Like so many good huckster schemes, they are vague about their promises, the cure is simple, and they cleverly link their claims to actual legitimate research which has indicated the adverse health effects of stress. Brinkley did the same thing in his time, riding on the popular wave of research into the processes of human and animal glands.
And it’s not just these easy-to-spot scams which feed on our desires. What about cosmetic surgery, anti-aging skin creams, and botox?
Plastic surgery certainly has its useful place in medicine. For victims of maiming and scarring accidents, for reconstruction of body parts, for attempts at repair of a birth disorder — these are all legitimate uses. But for anti-aging and augmentation purposes? I say poppycock!
The facts, to me, are these — a face lift does not make you look younger. Oh, your wrinkles are gone, sure, but you don’t look like you’re 20 again. You just look like someone who has had a face lift. That’s it. What’s worse is that the more a patient convinces themselves that they look better, the more operations they have, until eventually they wind up looking like a freak, like Joan Rivers, who I think is a dead ringer these days for that Madame dummy in the 1970s ventriloquist act Wayland Flowers and Madame.
And yet, the people who have had these procedures croon at one another about ooooh, how much younger and sexier they look now. And tell others how if they just got rid of those crow’s feet they’d look 15 years younger. What a load of crap. It’s mass hallucination.
Like huge fake boobs. These things in no way resemble real breasts. Implants don’t actually make a small-breasted woman look like she was born with big boobs. It just makes her look like she had a boob job. But nobody cares.
The bottom line truth is, thanks to clever marketing from cosmetic surgeons to the porno industry, melon-shaped fake boobs have become a sexual fetish. It’s similar to those members of that African tribe, who drill holes in their earlobes to accommodate wooden disks, which they then increase in size over time through stretching, because big disks in your ears are considered sexy as hell. These giant fake boobs implanted for purely cosmetic reasons are no different from African wooden disks. But nobody is going to admit that.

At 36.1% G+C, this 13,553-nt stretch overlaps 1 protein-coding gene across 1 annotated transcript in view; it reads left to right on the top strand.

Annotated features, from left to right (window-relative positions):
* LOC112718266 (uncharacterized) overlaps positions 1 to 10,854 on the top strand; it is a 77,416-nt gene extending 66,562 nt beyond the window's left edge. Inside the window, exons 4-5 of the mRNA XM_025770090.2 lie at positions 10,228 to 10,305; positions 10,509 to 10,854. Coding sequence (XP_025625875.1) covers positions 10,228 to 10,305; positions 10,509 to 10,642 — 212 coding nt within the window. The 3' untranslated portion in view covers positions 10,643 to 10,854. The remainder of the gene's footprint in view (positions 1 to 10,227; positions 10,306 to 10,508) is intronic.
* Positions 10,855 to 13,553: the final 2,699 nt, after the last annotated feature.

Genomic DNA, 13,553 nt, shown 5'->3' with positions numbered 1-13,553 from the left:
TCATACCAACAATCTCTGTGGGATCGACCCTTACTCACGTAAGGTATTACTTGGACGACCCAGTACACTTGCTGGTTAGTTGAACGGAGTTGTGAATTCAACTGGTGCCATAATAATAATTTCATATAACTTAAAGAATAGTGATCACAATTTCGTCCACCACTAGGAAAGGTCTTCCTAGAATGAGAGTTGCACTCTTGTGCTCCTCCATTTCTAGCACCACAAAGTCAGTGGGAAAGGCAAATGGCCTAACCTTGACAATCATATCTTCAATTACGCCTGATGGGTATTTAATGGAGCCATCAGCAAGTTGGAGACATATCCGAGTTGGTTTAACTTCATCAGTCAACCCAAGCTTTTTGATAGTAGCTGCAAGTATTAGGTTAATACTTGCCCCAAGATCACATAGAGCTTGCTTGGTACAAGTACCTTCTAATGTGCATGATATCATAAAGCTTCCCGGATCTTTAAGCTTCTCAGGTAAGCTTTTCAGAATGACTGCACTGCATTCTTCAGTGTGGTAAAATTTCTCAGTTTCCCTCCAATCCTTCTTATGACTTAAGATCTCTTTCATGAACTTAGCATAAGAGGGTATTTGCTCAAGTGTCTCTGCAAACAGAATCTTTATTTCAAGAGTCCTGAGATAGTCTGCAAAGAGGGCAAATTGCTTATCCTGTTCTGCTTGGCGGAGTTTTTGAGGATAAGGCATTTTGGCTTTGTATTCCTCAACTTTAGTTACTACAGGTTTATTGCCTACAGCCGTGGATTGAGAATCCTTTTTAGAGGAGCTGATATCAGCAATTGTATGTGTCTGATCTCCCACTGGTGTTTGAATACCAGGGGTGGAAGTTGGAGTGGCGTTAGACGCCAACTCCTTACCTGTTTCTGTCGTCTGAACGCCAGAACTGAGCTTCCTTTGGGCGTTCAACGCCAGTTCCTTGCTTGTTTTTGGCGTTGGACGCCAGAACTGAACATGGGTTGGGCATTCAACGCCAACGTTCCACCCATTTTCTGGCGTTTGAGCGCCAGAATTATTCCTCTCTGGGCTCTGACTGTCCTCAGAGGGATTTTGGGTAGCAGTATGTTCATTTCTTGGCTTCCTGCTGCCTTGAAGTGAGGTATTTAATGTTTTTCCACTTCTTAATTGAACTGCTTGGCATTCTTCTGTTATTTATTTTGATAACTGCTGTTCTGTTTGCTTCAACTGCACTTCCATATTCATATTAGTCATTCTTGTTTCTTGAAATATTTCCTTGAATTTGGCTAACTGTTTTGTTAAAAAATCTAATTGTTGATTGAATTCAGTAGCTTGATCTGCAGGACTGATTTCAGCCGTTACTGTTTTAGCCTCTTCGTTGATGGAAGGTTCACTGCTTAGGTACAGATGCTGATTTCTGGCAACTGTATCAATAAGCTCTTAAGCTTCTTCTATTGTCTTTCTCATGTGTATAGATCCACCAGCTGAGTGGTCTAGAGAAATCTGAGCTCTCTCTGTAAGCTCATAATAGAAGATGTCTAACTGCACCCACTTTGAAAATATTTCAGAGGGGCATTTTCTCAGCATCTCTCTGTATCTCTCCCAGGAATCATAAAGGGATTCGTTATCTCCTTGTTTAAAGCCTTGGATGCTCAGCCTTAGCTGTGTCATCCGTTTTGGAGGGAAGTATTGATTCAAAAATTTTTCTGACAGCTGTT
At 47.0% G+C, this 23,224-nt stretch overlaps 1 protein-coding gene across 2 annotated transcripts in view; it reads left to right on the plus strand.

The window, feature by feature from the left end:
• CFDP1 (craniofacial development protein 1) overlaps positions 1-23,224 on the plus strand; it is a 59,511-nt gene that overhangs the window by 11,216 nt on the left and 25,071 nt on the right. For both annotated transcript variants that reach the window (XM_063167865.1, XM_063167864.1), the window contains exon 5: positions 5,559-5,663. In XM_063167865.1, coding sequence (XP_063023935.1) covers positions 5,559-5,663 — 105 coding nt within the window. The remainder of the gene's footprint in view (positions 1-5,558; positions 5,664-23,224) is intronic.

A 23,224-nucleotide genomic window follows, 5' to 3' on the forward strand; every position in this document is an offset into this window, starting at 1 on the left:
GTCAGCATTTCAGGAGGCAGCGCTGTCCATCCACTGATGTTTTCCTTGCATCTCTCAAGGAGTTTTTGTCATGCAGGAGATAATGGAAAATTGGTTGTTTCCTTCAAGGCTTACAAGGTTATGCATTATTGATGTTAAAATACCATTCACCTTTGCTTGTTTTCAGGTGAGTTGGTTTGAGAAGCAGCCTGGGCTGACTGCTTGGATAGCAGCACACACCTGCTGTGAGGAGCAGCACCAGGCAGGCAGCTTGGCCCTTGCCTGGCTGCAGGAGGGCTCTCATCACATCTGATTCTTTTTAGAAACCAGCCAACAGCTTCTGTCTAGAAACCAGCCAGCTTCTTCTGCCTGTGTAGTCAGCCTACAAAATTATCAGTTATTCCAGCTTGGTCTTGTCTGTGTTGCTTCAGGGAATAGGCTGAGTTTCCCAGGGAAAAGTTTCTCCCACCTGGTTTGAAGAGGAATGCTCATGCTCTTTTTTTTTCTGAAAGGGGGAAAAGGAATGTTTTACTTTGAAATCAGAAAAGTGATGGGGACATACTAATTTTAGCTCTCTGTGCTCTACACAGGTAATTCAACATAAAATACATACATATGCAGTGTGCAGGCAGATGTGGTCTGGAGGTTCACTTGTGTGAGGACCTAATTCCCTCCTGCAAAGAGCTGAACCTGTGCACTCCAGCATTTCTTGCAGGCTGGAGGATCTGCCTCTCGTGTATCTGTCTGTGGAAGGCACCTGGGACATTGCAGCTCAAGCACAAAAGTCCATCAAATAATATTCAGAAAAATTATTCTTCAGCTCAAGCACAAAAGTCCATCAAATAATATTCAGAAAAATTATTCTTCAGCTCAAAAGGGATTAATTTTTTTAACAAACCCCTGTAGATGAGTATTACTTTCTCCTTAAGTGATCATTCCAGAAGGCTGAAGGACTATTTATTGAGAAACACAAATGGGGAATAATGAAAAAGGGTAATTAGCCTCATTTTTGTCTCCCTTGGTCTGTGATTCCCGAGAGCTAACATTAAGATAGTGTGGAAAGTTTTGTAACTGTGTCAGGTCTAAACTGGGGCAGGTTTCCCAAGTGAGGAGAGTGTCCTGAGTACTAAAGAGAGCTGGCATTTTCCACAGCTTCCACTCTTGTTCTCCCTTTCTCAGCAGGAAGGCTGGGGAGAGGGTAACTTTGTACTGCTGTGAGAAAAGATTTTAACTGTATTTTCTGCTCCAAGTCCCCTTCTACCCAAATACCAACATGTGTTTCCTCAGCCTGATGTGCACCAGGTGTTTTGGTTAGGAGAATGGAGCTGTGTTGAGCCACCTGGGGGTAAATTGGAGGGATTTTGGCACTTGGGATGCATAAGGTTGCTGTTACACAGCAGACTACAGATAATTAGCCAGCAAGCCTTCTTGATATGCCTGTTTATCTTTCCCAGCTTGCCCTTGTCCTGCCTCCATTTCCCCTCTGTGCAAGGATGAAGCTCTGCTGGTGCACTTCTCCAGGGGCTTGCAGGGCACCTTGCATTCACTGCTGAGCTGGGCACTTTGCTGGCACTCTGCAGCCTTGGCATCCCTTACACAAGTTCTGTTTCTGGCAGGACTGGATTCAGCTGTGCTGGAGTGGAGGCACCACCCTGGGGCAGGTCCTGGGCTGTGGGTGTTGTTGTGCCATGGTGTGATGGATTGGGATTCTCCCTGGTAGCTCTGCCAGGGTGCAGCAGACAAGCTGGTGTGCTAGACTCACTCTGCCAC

What about botox? It makes you look younger! Not really. It just paralyzes parts of your face to decrease the appearance of wrinkles or to prevent them from forming in the future. Yeah, it sort of works — as long as nobody notices the wrinkles on your hands or your knobby old knees and elbows. And what is the price of a wrinkle-less face? You end up looking expressionless, like a zombie. You lose all those invaluable facial clues which humans require to communicate with one another properly.
And we have no idea what the long-term effects of these botox injections might be. Whatever. You didn’t see the Elizabethans getting all worked up over what might happen to them if they kept smearing lead creams on their faces. As long as their skin was pure white, who cared? Quit being a pussy.
None of these three popular treatments actually deliver what they promise, but through the power of delusion and vanity this country has legitimized this century’s version of goat testicle surgery.
There’s one born every minute — or millions upon millions, as the case may be.
Maybe people just can’t help it. We know, deep down, when something is too good to be true, but we must want this thing so badly that even a miniscule chance of getting it will convince us to line the pockets of swindlers.
It’s too bad. Unless you’re a charlatan, AMA certified or not.